10. Follow good advice.

Rudyard Kipling’s poem, If: A Father’s Advice to His Son has been one of my most favorite childhood poems since I first learnt about it. I happened to share this poem in Facebook, a social networking site a couple of months ago. I was taken by surprise when some one mentioned that they loved that a girl reenacted it (i.e. mentioned the poem).
Screen shot of the Facebook comment.
Not until I read the word, ‘girl’ in their comments did I notice that the poem was meant to be an advice to a son from a father. But I always read this poem as an advice from a father to a child. I am pretty sure, Rudyard Kipling would not haven been disappointed, knowing that the advice he wrote in the late 1800’s, inspires not only sons but also daughters of the world of the 21 st Century. 
Advice from a parent to a child to lead a better, happy, successful and fulfilling life has no gender bias. What are your thoughts on this? If you have a favorite poem or quote or a story that inspires you, please feel free to share, I would love to read about it.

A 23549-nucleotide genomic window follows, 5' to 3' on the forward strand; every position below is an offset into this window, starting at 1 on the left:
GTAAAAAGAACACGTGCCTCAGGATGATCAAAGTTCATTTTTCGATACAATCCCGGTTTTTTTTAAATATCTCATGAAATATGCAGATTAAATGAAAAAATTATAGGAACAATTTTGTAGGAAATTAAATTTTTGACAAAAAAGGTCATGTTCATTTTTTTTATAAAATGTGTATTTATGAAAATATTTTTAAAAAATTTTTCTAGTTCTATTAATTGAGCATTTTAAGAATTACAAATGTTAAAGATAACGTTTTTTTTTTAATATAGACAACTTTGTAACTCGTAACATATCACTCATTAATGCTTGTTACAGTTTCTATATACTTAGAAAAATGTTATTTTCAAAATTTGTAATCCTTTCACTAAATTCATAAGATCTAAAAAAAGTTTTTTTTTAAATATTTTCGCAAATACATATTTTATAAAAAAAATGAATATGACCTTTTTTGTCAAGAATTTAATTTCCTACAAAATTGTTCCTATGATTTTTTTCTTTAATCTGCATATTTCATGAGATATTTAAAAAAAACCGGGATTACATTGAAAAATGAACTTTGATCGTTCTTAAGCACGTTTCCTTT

Rudyard Kipling, If: A Father’s Advice to His Son

“If you can keep your head when all about you 

Are losing theirs and blaming it on you,
If you can trust yourself when all men doubt you,
But make allowance for their doubting too;

If you can wait and not be tired by waiting,
Or being lied about, don’t deal in lies,
Or being hated, don’t give way to hating,
And yet don’t look too good, nor talk too wise

If you can dream – and not make dreams your master;
If you can think – and not make thoughts your aim;
If you can meet with Triumph and Disaster
And treat those two impostors just the same;

If you can bear to hear the truth you’ve spoken
Twisted by knaves to make a trap for fools,
Or watch the things you gave your life to, broken,
And stoop and build ’em up with worn-out tools

If you can make one heap of all your winnings
And risk it on one turn of pitch-and-toss,
And lose, and start again at your beginnings
And never breathe a word about your loss;

If you can force your heart and nerve and sinew
To serve your turn long after they are gone,
And so hold on when there is nothing in you
Except the will which says to them: ‘Hold on!’

If you can talk with crowds and keep your virtue,
Or walk with Kings – nor lose the common touch,
If neither foes nor loving friends can hurt you,
If all men count with you, but none too much;

If you can fill the unforgiving minute
With sixty seconds’ worth of distance run,
Yours is the Earth and everything that’s in it,
And – which is more – you’ll be a Man, my son!”
― Rudyard Kipling



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